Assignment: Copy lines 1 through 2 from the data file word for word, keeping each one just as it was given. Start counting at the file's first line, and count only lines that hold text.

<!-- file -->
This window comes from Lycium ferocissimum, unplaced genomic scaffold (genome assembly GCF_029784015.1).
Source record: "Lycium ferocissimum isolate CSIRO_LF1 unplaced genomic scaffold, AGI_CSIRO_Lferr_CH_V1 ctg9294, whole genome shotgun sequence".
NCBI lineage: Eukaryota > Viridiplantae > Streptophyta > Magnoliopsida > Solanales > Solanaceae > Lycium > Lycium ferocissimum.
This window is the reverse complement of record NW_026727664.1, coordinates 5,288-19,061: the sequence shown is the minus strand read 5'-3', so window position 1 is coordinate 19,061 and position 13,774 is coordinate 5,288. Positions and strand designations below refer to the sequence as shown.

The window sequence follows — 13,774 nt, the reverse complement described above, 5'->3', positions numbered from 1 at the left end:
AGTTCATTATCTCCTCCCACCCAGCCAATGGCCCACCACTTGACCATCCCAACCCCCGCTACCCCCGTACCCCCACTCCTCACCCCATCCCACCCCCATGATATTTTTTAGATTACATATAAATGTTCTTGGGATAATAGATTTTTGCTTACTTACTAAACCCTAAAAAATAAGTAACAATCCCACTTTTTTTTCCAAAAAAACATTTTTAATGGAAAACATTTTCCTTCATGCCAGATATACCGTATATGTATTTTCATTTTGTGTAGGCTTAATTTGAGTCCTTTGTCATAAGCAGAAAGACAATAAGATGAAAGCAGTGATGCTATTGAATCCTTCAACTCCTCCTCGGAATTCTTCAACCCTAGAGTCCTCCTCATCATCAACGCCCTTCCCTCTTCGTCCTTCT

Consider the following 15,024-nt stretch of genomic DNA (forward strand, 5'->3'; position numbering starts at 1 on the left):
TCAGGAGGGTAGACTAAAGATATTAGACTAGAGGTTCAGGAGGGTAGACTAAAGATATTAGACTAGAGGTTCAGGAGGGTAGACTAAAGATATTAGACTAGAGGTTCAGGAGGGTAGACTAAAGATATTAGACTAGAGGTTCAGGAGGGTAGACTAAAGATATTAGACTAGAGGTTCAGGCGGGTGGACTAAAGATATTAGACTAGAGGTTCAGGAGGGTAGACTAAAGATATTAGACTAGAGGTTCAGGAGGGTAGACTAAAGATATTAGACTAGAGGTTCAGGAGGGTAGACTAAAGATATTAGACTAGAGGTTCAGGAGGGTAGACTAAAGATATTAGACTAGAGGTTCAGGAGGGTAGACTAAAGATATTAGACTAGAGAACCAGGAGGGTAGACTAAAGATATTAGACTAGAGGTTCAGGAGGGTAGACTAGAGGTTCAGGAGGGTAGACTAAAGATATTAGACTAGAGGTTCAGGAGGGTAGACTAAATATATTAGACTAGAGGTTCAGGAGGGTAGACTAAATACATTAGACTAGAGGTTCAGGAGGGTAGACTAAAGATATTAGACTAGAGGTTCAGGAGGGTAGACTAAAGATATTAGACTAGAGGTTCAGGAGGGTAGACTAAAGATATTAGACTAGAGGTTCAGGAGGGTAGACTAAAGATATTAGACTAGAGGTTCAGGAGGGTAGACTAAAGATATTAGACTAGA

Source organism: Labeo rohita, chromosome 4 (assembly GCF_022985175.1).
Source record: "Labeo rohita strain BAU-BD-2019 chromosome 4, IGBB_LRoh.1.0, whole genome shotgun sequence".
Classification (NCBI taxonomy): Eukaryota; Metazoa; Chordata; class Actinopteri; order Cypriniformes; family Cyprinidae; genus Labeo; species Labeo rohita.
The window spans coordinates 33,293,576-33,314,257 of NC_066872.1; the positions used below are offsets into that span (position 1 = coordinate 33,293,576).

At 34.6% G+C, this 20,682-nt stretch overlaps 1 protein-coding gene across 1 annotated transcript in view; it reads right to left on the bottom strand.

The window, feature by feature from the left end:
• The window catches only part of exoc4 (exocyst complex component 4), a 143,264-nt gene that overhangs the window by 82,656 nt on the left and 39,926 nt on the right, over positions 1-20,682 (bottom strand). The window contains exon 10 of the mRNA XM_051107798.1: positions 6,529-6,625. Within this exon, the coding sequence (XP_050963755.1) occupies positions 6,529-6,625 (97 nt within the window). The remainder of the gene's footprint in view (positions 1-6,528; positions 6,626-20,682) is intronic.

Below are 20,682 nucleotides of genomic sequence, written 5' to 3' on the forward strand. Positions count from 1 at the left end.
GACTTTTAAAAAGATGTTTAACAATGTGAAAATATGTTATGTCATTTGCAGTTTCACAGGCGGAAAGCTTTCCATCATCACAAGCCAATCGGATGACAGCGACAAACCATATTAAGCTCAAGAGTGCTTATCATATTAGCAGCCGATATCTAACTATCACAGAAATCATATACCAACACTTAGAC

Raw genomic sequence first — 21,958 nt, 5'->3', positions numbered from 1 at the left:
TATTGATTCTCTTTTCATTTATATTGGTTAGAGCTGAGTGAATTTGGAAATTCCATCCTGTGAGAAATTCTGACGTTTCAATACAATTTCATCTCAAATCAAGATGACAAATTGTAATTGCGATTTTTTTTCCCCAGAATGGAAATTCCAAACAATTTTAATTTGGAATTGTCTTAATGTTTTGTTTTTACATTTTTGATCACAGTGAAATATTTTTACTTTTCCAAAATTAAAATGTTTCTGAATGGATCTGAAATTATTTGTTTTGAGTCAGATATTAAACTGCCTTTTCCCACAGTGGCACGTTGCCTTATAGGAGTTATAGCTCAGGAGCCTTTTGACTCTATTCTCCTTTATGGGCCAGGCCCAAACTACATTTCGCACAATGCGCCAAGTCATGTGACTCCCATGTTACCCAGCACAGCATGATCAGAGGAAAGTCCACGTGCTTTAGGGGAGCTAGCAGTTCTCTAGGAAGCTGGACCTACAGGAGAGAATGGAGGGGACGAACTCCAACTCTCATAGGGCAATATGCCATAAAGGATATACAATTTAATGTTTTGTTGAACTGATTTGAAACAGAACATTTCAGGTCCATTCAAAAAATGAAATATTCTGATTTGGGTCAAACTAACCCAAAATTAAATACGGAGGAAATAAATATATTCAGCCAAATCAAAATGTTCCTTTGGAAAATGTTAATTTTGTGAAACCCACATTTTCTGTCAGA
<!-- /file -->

This window comes from Lycium ferocissimum, unplaced genomic scaffold (genome assembly GCF_029784015.1).
Source record: "Lycium ferocissimum isolate CSIRO_LF1 unplaced genomic scaffold, AGI_CSIRO_Lferr_CH_V1 ctg9294, whole genome shotgun sequence".